Press Release - Unmanned aerial vehicles mark robotic first for British Antarctic Survey
Issue date: 18 Mar 2008
Dr Phil Anderson of BAS says, “This is a huge technological achievement for BAS and TUBS. Apart from take-off and landing, when the UAVs are controlled by radio, the aircraft are completely autonomous, flying on their own according to a pre-programmed flight plan. Each flight lasts for 40 minutes, covering around 45 km and taking 100 measurements a second, so waiting for the UAV to return safely after its research mission was very exciting. Seeing the first UAV come back successfully was a real heart-in-the-mouth moment.”
Get the Flash Player to see this player.Following trials during the austral winter of 2007, the UAVs successfully completed 20 flights between October and December 2007, including four over the Weddell Sea. They were fitted with instruments to record the exchange of heat between the lower atmosphere and sea ice. During the Antarctic winter, the Weddell Sea freezes, and because of its bright white colour, the ice reflects heat and helps to cool the planet. However, sea ice is a major unknown feedback mechanism in the Earth’s climate system and scientists need to discover more about it and its sensitivity to climate change.
Using UAVs to gather this kind of data is a major step forward, allowing scientists to study areas that are too costly to reach using ships or conventional aircraft. According to Anderson, “UAVs allow scientists to reach the parts others cannot reach – the future of much atmospheric research will be robotic.”
Despite the enormous physical and technical challenges BAS’s UAV team had to overcome – not least learning how to keep batteries operating at very low temperatures and how to operate radio controls for take off and landing in thick gloves and mitts – the Antarctic is actually an ideal place to pioneer UAV technology. “UAVs are physically harder to operate in the Antarctic, but far easier in safety terms because there is virtually nothing sensitive to hit. Our next challenge will be to operate UAVs in the depths of the Antarctic winter,” says Anderson.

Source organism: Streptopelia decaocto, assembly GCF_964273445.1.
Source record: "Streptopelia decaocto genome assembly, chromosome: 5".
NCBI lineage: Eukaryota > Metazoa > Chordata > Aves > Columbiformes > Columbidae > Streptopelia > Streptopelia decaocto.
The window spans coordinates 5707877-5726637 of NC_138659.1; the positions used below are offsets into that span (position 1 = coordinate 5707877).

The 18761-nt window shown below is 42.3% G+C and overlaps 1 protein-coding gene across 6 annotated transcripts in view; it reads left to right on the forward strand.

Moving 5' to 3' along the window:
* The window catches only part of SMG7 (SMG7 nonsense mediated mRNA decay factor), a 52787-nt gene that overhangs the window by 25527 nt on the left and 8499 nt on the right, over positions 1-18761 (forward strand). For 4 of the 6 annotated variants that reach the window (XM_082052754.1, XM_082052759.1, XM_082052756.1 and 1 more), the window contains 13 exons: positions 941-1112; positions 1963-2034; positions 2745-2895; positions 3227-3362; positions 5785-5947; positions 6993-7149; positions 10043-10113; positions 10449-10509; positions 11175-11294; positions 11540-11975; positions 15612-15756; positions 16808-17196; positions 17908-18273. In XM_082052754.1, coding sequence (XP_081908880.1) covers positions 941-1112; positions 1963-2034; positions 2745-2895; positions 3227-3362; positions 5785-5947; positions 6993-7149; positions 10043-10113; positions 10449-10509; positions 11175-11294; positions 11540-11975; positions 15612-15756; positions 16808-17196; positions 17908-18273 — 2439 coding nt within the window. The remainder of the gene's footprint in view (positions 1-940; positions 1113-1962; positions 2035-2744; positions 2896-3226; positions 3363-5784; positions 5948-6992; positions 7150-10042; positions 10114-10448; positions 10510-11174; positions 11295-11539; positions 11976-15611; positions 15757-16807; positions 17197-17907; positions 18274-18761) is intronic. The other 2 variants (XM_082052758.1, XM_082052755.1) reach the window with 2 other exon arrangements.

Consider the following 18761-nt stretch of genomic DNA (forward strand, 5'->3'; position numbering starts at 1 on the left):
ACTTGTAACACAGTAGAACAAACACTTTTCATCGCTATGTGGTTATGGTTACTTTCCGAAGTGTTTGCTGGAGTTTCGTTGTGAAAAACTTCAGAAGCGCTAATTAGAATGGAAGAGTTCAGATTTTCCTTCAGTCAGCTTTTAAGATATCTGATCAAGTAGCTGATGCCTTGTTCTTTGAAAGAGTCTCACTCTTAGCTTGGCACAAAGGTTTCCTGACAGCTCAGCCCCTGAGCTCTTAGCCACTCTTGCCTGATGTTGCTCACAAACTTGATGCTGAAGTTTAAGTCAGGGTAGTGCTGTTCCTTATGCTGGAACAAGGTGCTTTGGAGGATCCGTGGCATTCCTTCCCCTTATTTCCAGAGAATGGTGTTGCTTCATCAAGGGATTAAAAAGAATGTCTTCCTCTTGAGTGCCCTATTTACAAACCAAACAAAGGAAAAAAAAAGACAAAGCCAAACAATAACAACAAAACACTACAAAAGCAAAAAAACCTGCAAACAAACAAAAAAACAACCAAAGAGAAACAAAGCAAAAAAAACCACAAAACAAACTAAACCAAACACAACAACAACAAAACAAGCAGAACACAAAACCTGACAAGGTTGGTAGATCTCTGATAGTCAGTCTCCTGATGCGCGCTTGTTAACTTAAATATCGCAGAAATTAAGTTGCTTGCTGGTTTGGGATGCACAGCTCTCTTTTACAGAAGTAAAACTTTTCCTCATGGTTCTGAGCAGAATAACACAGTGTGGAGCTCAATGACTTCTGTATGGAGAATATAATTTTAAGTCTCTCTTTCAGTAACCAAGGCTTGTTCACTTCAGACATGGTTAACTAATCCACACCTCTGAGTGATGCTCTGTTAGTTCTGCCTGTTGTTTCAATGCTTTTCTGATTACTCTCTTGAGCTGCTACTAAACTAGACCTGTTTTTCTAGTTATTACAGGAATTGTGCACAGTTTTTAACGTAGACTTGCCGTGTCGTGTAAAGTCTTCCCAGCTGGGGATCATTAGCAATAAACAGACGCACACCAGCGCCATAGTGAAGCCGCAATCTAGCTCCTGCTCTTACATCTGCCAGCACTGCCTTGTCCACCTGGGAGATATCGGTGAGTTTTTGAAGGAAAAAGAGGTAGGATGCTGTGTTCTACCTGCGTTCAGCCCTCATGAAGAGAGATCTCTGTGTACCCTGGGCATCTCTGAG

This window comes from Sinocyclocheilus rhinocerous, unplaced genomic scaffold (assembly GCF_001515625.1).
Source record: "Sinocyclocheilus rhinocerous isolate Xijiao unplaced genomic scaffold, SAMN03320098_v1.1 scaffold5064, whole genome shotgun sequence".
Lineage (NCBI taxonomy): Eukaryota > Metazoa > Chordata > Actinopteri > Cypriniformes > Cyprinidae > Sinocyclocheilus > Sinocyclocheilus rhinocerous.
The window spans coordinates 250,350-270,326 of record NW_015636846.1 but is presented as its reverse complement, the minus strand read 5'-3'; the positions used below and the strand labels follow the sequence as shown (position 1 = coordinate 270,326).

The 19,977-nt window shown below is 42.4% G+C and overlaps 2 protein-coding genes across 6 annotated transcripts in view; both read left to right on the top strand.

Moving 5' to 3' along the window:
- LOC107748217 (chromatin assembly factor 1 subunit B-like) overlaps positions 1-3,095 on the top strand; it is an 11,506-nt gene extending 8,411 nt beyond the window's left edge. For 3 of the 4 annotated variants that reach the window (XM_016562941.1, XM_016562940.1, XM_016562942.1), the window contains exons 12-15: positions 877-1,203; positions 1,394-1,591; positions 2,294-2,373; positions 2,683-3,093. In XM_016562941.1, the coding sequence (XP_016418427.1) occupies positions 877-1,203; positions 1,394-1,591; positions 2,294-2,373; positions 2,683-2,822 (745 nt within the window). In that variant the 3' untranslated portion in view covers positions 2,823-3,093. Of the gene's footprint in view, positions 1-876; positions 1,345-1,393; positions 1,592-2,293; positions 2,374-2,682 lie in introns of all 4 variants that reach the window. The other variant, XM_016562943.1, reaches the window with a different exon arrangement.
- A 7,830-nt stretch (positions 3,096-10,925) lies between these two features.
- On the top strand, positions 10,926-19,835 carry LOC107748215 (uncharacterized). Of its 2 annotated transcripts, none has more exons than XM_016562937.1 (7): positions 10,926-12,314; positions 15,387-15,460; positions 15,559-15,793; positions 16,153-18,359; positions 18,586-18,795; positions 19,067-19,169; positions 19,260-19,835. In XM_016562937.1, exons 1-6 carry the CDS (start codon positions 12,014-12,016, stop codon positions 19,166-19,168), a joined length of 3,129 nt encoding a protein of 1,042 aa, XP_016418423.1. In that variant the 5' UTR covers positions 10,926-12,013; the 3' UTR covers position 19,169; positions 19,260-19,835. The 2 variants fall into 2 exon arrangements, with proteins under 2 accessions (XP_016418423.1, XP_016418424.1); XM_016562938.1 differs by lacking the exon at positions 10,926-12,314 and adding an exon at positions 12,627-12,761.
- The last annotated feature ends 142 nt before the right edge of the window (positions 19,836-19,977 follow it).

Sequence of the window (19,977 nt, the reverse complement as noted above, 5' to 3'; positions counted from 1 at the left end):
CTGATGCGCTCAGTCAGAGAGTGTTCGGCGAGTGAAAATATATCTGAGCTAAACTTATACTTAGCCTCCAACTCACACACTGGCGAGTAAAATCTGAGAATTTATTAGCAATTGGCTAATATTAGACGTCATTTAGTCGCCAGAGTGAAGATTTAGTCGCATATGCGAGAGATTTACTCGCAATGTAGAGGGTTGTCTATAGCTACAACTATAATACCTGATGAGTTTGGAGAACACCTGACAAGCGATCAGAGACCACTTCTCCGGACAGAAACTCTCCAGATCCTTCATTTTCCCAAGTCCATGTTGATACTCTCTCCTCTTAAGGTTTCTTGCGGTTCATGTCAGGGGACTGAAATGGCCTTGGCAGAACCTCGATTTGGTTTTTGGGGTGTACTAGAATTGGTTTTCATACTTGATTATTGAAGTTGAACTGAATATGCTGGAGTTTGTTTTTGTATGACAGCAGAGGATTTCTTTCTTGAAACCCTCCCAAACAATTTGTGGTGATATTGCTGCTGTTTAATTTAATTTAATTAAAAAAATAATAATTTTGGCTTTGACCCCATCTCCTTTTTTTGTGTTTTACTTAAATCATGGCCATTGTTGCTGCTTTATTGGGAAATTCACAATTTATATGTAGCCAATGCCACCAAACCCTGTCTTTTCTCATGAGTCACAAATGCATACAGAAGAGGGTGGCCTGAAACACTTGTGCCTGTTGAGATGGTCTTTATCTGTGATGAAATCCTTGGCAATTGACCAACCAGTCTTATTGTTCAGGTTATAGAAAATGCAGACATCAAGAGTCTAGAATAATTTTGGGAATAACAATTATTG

Issued by British Antarctic Survey Press Office.
Athena Dinar, tel: +44 (0)1223 221414; mob: 07740 822229; email: firstname.lastname@example.org
Dr Phil Anderson, British Antarctic Survey, Tel: +44 (0)1223 221489; email: email@example.com
Notes for Editors:
Pictures and broadcast quality footage of the UAVs in action are available from the BAS Press Office as above.
Each UAV has a wingspan of 2m and weighs 6kg. They are electric powered, using state-of-the-art Lithium Ion Polymer (LIPo) battery packs. Electric power ensures that the aircraft are suitable for both atmospheric physics and chemistry studies. Take off is by catapult and landing by skis onto snow, and a modified Tucker Snocat is used as “mission control”.
The four UAVs were transported to BAS’s Halley research station on the Brunt Ice Shelf on board BAS’s Royal Research Ship Ernest Shackleton in late 2006. Scientists from BAS and the Technical University of Braunschweig (Germany) then spent 10 months testing the UAVs and perfecting safe take offs and landings before the first successful data-gathering flight on 30 October 2007.
The Cambridge-based British Antarctic Survey (BAS) is a world leader in research into global environmental issues. With an annual budget of around £40 million, five Antarctic Research Stations, two Royal Research Ships and five aircraft BAS undertakes an interdisciplinary research programme and plays an active and influential role in Antarctic affairs. BAS has joint research projects with over 40 UK universities and has more than 120 national and international collaborations. It is a component of the Natural Environment Research Council. More information about the work of the Survey can be found at: www.antarctica.ac.uk